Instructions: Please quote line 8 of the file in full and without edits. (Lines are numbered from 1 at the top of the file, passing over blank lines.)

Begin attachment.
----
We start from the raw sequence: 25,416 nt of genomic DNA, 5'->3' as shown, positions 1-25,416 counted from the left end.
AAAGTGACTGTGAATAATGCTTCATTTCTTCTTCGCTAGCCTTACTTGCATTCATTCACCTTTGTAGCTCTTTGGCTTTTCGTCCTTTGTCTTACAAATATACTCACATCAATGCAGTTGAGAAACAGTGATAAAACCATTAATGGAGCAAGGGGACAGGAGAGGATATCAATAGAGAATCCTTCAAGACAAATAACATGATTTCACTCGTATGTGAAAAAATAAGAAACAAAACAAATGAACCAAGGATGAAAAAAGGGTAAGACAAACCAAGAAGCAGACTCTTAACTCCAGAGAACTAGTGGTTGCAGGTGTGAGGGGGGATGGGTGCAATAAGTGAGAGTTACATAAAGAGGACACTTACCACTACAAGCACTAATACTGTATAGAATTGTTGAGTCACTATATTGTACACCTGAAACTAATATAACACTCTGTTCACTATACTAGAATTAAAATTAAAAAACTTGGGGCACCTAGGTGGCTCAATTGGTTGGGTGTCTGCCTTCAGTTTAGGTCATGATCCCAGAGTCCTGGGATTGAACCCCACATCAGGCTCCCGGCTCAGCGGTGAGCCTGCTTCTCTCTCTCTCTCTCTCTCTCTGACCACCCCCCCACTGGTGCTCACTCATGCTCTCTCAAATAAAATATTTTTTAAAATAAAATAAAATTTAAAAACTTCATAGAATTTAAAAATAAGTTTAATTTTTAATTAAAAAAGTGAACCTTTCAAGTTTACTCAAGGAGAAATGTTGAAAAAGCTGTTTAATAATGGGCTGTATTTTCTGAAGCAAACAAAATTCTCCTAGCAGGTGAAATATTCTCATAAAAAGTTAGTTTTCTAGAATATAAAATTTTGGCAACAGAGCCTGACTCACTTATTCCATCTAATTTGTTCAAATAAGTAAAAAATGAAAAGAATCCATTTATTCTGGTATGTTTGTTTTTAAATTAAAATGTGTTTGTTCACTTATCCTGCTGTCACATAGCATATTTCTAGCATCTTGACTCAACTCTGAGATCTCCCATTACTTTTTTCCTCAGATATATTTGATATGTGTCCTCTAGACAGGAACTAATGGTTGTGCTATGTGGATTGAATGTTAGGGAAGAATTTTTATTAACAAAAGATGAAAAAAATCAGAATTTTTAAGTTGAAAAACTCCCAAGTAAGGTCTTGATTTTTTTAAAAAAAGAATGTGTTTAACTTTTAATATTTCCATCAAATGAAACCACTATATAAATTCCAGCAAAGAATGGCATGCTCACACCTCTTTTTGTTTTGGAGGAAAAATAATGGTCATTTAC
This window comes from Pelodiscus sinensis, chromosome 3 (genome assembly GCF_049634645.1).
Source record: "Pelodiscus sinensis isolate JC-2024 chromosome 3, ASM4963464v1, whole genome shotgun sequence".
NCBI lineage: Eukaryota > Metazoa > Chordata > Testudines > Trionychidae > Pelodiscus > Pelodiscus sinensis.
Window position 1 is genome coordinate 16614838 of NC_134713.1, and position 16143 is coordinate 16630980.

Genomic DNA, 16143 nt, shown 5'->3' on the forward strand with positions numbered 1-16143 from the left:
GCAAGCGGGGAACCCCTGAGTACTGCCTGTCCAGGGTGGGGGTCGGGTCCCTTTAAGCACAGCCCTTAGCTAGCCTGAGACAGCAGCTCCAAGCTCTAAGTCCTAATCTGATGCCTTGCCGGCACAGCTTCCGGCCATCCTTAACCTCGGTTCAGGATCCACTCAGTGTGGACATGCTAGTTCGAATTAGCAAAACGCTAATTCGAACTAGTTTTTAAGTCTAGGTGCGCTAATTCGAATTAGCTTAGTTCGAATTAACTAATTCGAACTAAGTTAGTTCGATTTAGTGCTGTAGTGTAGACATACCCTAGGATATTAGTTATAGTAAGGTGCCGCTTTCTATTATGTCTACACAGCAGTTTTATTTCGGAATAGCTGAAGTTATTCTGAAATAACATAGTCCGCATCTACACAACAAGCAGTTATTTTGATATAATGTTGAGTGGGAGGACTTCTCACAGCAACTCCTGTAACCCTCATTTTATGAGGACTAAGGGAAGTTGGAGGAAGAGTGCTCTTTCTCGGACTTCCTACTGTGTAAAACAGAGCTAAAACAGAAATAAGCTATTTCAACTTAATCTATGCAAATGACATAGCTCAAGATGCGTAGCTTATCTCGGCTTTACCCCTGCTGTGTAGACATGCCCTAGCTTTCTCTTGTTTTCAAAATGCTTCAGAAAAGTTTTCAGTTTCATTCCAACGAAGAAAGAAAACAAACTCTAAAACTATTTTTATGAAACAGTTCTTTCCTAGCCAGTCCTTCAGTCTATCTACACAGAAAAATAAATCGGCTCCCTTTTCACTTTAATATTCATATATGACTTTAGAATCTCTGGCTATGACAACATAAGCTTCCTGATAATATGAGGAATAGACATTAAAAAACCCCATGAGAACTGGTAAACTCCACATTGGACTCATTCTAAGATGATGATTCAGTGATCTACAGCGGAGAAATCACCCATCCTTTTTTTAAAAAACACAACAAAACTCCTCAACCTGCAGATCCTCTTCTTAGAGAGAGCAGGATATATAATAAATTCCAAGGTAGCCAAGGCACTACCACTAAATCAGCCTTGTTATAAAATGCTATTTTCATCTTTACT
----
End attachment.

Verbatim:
GCAAGCGGGGAACCCCTGAGTACTGCCTGTCCAGGGTGGGGGTCGGGTCCCTTTAAGCACAGCCCTTAGCTAGCCTGAGACAGCAGCTCCAAGCTCTAAGTCCTAATCTGATGCCTTGCCGGCACAGCTTCCGGCCATCCTTAACCTCGGTTCAGGATCCACTCAGTGTGGACATGCTAGTTCGAATTAGCAAAACGCTAATTCGAACTAGTTTTTAAGTCTAGGTGCGCTAATTCGAATTAGCTTAGTTCGAATTAACTAATTCGAACTAAGTTAGTTCGATTTAGTGCTGTAGTGTAGACATACCCTAGGATATTAGTTATAGTAAGGTGCCGCTTTCTATTATGTCTACACAGCAGTTTTATTTCGGAATAGCTGAAGTTATTCTGAAATAACATAGTCCGCATCTACACAACAAGCAGTTATTTTGATATAATGTTGAGTGGGAGGACTTCTCACAGCAACTCCTGTAACCCTCATTTTATGAGGACTAAGGGAAGTTGGAGGAAGAGTGCTCTTTCTCGGACTTCCTACTGTGTAAAACAGAGCTAAAACAGAAATAAGCTATTTCAACTTAATCTATGCAAATGACATAGCTCAAGATGCGTAGCTTATCTCGGCTTTACCCCTGCTGTGTAGACATGCCCTAGCTTTCTCTTGTTTTCAAAATGCTTCAGAAAAGTTTTCAGTTTCATTCCAACGAAGAAAGAAAACAAACTCTAAAACTATTTTTATGAAACAGTTCTTTCCTAGCCAGTCCTTCAGTCTATCTACACAGAAAAATAAATCGGCTCCCTTTTCACTTTAATATTCATATATGACTTTAGAATCTCTGGCTATGACAACATAAGCTTCCTGATAATATGAGGAATAGACATTAAAAAACCCCATGAGAACTGGTAAACTCCACATTGGACTCATTCTAAGATGATGATTCAGTGATCTACAGCGGAGAAATCACCCATCCTTTTTTTAAAAAACACAACAAAACTCCTCAACCTGCAGATCCTCTTCTTAGAGAGAGCAGGATATATAATAAATTCCAAGGTAGCCAAGGCACTACCACTAAATCAGCCTTGTTATAAAATGCTATTTTCATCTTTACT